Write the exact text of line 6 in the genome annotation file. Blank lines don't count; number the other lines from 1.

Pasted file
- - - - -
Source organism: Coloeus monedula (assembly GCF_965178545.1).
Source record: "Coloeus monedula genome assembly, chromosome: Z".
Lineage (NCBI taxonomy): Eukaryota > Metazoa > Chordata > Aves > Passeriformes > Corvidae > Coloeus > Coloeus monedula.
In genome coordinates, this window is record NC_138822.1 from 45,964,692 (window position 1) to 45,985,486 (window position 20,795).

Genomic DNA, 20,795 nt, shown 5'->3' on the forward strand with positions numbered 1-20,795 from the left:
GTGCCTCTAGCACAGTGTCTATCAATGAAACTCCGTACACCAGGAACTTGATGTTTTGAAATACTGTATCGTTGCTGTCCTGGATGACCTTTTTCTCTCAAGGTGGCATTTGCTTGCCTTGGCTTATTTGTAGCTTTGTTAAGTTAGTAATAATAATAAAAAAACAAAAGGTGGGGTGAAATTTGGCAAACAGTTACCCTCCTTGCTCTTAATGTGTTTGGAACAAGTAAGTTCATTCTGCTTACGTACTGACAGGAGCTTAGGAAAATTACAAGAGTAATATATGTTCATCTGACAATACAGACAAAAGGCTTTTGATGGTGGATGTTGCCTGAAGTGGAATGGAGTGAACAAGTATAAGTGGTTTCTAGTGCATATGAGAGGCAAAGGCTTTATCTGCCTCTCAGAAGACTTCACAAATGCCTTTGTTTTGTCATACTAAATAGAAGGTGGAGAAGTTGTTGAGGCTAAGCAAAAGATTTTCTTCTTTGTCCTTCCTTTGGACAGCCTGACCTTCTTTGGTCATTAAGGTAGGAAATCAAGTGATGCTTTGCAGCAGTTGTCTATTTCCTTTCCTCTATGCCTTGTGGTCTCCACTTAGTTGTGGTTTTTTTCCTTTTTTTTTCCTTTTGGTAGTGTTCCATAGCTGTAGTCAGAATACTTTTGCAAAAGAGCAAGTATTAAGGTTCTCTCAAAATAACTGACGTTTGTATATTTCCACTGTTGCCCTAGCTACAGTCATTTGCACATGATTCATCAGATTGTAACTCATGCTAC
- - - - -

GTGCCTCTAGCACAGTGTCTATCAATGAAACTCCGTACACCAGGAACTTGATGTTTTGAAATACTGTATCGTTGCTGTCCTGGATGACCTTTTTCTCTCAAGGTGGCATTTGCTTGCCTTGGCTTATTTGTAGCTTTGTTAAGTTAGTAATAATAATAAAAAAACAAAAGGTGGGGTGAAATTTGGCAAACAGTTACCCTCCTTGCTCTTAATGTGTTTGGAACAAGTAAGTTCATTCTGCTTACGTACTGACAGGAGCTTAGGAAAATTACAAGAGTAATATATGTTCATCTGACAATACAGACAAAAGGCTTTTGATGGTGGATGTTGCCTGAAGTGGAATGGAGTGAACAAGTATAAGTGGTTTCTAGTGCATATGAGAGGCAAAGGCTTTATCTGCCTCTCAGAAGACTTCACAAATGCCTTTGTTTTGTCATACTAAATAGAAGGTGGAGAAGTTGTTGAGGCTAAGCAAAAGATTTTCTTCTTTGTCCTTCCTTTGGACAGCCTGACCTTCTTTGGTCATTAAGGTAGGAAATCAAGTGATGCTTTGCAGCAGTTGTCTATTTCCTTTCCTCTATGCCTTGTGGTCTCCACTTAGTTGTGGTTTTTTTCCTTTTTTTTTCCTTTTGGTAGTGTTCCATAGCTGTAGTCAGAATACTTTTGCAAAAGAGCAAGTATTAAGGTTCTCTCAAAATAACTGACGTTTGTATATTTCCACTGTTGCCCTAGCTACAGTCATTTGCACATGATTCATCAGATTGTAACTCATGCTAC